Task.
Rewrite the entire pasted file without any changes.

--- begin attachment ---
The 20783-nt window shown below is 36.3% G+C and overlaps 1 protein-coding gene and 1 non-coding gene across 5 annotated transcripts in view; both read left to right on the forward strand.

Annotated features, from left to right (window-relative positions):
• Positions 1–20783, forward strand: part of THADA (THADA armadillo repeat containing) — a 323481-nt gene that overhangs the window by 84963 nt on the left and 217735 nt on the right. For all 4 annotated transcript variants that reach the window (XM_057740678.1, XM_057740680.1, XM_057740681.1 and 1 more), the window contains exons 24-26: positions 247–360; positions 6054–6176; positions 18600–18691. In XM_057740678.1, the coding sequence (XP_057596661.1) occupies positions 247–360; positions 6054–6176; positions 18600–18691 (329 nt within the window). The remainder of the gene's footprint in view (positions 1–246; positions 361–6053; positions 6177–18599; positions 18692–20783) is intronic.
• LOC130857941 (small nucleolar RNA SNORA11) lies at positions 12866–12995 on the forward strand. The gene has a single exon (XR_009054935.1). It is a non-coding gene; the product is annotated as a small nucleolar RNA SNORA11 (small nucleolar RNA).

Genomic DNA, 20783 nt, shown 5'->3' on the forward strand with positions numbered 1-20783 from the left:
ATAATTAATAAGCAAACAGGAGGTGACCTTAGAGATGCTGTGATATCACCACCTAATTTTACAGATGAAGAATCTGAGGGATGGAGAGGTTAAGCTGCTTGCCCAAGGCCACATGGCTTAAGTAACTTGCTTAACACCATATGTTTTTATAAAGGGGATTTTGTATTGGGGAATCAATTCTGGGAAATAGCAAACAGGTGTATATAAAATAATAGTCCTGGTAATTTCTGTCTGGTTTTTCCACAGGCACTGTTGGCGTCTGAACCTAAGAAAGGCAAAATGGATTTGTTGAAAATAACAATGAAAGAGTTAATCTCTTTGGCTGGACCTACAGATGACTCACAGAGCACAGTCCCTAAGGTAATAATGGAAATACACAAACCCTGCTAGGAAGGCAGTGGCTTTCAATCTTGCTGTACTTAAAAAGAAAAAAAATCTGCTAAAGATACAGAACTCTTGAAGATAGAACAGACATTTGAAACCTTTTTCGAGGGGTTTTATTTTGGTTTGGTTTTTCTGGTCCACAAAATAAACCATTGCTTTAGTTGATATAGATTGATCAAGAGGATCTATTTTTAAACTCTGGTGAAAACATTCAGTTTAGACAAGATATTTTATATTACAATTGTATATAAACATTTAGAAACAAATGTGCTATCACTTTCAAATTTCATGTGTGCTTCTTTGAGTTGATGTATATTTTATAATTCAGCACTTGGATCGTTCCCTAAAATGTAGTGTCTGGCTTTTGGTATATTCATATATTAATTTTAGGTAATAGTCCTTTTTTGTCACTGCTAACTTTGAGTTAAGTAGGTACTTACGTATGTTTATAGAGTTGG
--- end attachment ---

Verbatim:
The 20783-nt window shown below is 36.3% G+C and overlaps 1 protein-coding gene and 1 non-coding gene across 5 annotated transcripts in view; both read left to right on the forward strand.

Annotated features, from left to right (window-relative positions):
• Positions 1–20783, forward strand: part of THADA (THADA armadillo repeat containing) — a 323481-nt gene that overhangs the window by 84963 nt on the left and 217735 nt on the right. For all 4 annotated transcript variants that reach the window (XM_057740678.1, XM_057740680.1, XM_057740681.1 and 1 more), the window contains exons 24-26: positions 247–360; positions 6054–6176; positions 18600–18691. In XM_057740678.1, the coding sequence (XP_057596661.1) occupies positions 247–360; positions 6054–6176; positions 18600–18691 (329 nt within the window). The remainder of the gene's footprint in view (positions 1–246; positions 361–6053; positions 6177–18599; positions 18692–20783) is intronic.
• LOC130857941 (small nucleolar RNA SNORA11) lies at positions 12866–12995 on the forward strand. The gene has a single exon (XR_009054935.1). It is a non-coding gene; the product is annotated as a small nucleolar RNA SNORA11 (small nucleolar RNA).

Genomic DNA, 20783 nt, shown 5'->3' on the forward strand with positions numbered 1-20783 from the left:
ATAATTAATAAGCAAACAGGAGGTGACCTTAGAGATGCTGTGATATCACCACCTAATTTTACAGATGAAGAATCTGAGGGATGGAGAGGTTAAGCTGCTTGCCCAAGGCCACATGGCTTAAGTAACTTGCTTAACACCATATGTTTTTATAAAGGGGATTTTGTATTGGGGAATCAATTCTGGGAAATAGCAAACAGGTGTATATAAAATAATAGTCCTGGTAATTTCTGTCTGGTTTTTCCACAGGCACTGTTGGCGTCTGAACCTAAGAAAGGCAAAATGGATTTGTTGAAAATAACAATGAAAGAGTTAATCTCTTTGGCTGGACCTACAGATGACTCACAGAGCACAGTCCCTAAGGTAATAATGGAAATACACAAACCCTGCTAGGAAGGCAGTGGCTTTCAATCTTGCTGTACTTAAAAAGAAAAAAAATCTGCTAAAGATACAGAACTCTTGAAGATAGAACAGACATTTGAAACCTTTTTCGAGGGGTTTTATTTTGGTTTGGTTTTTCTGGTCCACAAAATAAACCATTGCTTTAGTTGATATAGATTGATCAAGAGGATCTATTTTTAAACTCTGGTGAAAACATTCAGTTTAGACAAGATATTTTATATTACAATTGTATATAAACATTTAGAAACAAATGTGCTATCACTTTCAAATTTCATGTGTGCTTCTTTGAGTTGATGTATATTTTATAATTCAGCACTTGGATCGTTCCCTAAAATGTAGTGTCTGGCTTTTGGTATATTCATATATTAATTTTAGGTAATAGTCCTTTTTTGTCACTGCTAACTTTGAGTTAAGTAGGTACTTACGTATGTTTATAGAGTTGG